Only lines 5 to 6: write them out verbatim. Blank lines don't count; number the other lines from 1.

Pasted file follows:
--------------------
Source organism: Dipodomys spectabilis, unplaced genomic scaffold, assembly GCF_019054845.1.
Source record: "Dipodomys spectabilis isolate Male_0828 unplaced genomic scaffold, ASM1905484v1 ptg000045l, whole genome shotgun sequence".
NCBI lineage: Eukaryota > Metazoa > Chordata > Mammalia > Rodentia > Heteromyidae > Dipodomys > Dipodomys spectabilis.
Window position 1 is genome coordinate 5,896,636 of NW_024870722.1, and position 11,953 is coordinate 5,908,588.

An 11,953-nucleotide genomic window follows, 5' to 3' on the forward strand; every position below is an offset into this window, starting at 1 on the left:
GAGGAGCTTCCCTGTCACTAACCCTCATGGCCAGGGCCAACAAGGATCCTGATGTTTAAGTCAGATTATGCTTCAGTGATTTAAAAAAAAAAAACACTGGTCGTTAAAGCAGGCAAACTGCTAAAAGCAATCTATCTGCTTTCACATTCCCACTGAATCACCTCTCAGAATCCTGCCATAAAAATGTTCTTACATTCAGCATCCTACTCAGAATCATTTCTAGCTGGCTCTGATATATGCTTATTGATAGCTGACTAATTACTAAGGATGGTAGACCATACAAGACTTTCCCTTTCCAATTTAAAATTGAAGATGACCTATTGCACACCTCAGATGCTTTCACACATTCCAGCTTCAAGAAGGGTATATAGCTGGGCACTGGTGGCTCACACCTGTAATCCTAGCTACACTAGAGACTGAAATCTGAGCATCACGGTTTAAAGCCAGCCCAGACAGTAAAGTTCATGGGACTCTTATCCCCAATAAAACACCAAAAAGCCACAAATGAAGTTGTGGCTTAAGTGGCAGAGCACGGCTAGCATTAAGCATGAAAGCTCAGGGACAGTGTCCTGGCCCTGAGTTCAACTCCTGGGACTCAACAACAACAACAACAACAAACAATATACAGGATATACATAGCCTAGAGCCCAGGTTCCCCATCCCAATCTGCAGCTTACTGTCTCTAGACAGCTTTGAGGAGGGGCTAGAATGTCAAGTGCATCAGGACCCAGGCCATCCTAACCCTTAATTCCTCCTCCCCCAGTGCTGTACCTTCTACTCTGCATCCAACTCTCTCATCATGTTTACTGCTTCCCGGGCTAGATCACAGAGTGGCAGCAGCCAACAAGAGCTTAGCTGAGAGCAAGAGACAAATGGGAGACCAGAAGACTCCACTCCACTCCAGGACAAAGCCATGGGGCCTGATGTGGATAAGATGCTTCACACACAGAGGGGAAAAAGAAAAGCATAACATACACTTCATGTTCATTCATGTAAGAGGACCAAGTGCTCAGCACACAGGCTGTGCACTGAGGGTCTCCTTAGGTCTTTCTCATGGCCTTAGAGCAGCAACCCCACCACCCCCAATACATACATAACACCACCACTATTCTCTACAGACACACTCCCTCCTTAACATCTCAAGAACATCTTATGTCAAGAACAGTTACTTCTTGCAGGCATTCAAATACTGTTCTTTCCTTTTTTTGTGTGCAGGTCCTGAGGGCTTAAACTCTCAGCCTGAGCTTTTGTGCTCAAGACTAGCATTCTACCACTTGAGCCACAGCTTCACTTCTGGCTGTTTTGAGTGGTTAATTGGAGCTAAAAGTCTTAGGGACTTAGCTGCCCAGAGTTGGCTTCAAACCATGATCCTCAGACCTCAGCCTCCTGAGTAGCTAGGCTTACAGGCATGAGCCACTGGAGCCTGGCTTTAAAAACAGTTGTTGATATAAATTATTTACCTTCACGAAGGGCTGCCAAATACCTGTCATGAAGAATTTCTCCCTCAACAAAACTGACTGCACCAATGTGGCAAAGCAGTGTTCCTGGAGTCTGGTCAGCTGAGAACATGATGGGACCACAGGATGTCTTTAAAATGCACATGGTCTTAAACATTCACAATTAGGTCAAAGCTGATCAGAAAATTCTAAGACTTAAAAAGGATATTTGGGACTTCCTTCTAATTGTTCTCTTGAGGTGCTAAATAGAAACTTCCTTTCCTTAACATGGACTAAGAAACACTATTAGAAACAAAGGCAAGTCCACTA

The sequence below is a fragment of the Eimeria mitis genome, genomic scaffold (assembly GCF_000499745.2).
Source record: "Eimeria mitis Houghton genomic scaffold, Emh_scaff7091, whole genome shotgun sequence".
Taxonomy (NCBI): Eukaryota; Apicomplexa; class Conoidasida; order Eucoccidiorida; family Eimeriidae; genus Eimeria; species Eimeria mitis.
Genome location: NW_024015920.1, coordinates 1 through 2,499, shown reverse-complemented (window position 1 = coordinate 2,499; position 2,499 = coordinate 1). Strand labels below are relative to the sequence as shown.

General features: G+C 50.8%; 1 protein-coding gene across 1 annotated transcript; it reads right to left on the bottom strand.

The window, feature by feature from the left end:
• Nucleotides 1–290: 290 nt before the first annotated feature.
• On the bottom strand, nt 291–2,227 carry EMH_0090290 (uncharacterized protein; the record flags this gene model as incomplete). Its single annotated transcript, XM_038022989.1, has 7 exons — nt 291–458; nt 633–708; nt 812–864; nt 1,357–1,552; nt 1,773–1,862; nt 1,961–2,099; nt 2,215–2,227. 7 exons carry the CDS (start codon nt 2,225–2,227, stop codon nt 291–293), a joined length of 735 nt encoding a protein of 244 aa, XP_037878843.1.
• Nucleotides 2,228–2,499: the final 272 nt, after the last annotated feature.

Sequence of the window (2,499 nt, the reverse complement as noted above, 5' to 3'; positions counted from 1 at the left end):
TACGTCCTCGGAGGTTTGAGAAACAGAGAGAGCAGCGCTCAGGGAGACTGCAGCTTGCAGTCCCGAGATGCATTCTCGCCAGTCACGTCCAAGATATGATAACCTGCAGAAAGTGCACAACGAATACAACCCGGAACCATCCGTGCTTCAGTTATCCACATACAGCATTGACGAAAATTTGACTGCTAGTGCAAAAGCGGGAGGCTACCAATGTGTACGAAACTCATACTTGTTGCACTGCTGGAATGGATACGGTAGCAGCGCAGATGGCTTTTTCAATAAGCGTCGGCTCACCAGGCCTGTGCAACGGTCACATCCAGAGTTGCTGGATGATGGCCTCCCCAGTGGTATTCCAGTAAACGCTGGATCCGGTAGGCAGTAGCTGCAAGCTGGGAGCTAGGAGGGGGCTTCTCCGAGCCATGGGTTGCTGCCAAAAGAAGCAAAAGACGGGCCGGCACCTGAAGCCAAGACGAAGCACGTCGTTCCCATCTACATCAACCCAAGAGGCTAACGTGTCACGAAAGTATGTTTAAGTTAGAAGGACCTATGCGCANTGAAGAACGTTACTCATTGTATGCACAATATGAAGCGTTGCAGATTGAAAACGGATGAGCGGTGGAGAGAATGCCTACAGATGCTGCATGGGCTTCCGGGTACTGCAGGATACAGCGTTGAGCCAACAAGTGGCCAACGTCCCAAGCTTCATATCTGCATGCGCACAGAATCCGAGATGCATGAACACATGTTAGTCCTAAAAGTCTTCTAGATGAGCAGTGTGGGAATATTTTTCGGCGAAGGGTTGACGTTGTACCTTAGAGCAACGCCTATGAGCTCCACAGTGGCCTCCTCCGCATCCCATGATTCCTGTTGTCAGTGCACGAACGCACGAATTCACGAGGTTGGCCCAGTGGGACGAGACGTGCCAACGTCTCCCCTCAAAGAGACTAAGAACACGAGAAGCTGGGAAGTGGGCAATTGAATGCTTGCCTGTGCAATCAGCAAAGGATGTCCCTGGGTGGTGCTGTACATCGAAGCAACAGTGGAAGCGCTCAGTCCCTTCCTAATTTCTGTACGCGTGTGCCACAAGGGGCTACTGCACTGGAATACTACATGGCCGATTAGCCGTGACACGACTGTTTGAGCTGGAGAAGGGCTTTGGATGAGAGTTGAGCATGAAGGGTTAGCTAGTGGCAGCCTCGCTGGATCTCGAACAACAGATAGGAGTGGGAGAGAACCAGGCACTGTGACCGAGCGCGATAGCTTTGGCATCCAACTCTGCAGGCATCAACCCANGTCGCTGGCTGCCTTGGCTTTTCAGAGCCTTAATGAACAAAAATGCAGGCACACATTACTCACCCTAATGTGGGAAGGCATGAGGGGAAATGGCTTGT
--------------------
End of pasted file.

An 11,953-nucleotide genomic window follows, 5' to 3' on the forward strand; every position below is an offset into this window, starting at 1 on the left:
GAGGAGCTTCCCTGTCACTAACCCTCATGGCCAGGGCCAACAAGGATCCTGATGTTTAAGTCAGATTATGCTTCAGTGATTTAAAAAAAAAAAACACTGGTCGTTAAAGCAGGCAAACTGCTAAAAGCAATCTATCTGCTTTCACATTCCCACTGAATCACCTCTCAGAATCCTGCCATAAAAATGTTCTTACATTCAGCATCCTACTCAGAATCATTTCTAGCTGGCTCTGATATATGCTTATTGATAGCTGACTAATTACTAAGGATGGTAGACCATACAAGACTTTCCCTTTCCAATTTAAAATTGAAGATGACCTATTGCACACCTCAGATGCTTTCACACATTCCAGCTTCAAGAAGGGTATATAGCTGGGCACTGGTGGCTCACACCTGTAATCCTAGCTACACTAGAGACTGAAATCTGAGCATCACGGTTTAAAGCCAGCCCAGACAGTAAAGTTCATGGGACTCTTATCCCCAATAAAACACCAAAAAGCCACAAATGAAGTTGTGGCTTAAGTGGCAGAGCACGGCTAGCATTAAGCATGAAAGCTCAGGGACAGTGTCCTGGCCCTGAGTTCAACTCCTGGGACTCAACAACAACAACAACAACAAACAATATACAGGATATACATAGCCTAGAGCCCAGGTTCCCCATCCCAATCTGCAGCTTACTGTCTCTAGACAGCTTTGAGGAGGGGCTAGAATGTCAAGTGCATCAGGACCCAGGCCATCCTAACCCTTAATTCCTCCTCCCCCAGTGCTGTACCTTCTACTCTGCATCCAACTCTCTCATCATGTTTACTGCTTCCCGGGCTAGATCACAGAGTGGCAGCAGCCAACAAGAGCTTAGCTGAGAGCAAGAGACAAATGGGAGACCAGAAGACTCCACTCCACTCCAGGACAAAGCCATGGGGCCTGATGTGGATAAGATGCTTCACACACAGAGGGGAAAAAGAAAAGCATAACATACACTTCATGTTCATTCATGTAAGAGGACCAAGTGCTCAGCACACAGGCTGTGCACTGAGGGTCTCCTTAGGTCTTTCTCATGGCCTTAGAGCAGCAACCCCACCACCCCCAATACATACATAACACCACCACTATTCTCTACAGACACACTCCCTCCTTAACATCTCAAGAACATCTTATGTCAAGAACAGTTACTTCTTGCAGGCATTCAAATACTGTTCTTTCCTTTTTTTGTGTGCAGGTCCTGAGGGCTTAAACTCTCAGCCTGAGCTTTTGTGCTCAAGACTAGCATTCTACCACTTGAGCCACAGCTTCACTTCTGGCTGTTTTGAGTGGTTAATTGGAGCTAAAAGTCTTAGGGACTTAGCTGCCCAGAGTTGGCTTCAAACCATGATCCTCAGACCTCAGCCTCCTGAGTAGCTAGGCTTACAGGCATGAGCCACTGGAGCCTGGCTTTAAAAACAGTTGTTGATATAAATTATTTACCTTCACGAAGGGCTGCCAAATACCTGTCATGAAGAATTTCTCCCTCAACAAAACTGACTGCACCAATGTGGCAAAGCAGTGTTCCTGGAGTCTGGTCAGCTGAGAACATGATGGGACCACAGGATGTCTTTAAAATGCACATGGTCTTAAACATTCACAATTAGGTCAAAGCTGATCAGAAAATTCTAAGACTTAAAAAGGATATTTGGGACTTCCTTCTAATTGTTCTCTTGAGGTGCTAAATAGAAACTTCCTTTCCTTAACATGGACTAAGAAACACTATTAGAAACAAAGGCAAGTCCACTA